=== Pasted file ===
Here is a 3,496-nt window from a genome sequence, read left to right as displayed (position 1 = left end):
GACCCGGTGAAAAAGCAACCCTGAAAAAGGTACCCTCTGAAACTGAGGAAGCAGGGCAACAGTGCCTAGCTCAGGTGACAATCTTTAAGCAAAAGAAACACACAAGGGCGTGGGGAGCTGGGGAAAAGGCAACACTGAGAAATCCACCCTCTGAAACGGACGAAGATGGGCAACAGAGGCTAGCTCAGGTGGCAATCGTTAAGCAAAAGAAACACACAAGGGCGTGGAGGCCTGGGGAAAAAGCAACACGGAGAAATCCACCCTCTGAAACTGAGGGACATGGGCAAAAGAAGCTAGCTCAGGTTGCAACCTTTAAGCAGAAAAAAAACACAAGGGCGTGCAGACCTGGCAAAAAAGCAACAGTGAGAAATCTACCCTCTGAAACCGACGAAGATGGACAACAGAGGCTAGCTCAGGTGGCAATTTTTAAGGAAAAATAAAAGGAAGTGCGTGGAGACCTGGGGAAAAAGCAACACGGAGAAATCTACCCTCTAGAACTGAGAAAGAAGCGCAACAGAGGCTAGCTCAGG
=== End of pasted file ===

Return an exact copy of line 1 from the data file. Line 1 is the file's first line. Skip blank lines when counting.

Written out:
Here is a 3,496-nt window from a genome sequence, read left to right as displayed (position 1 = left end):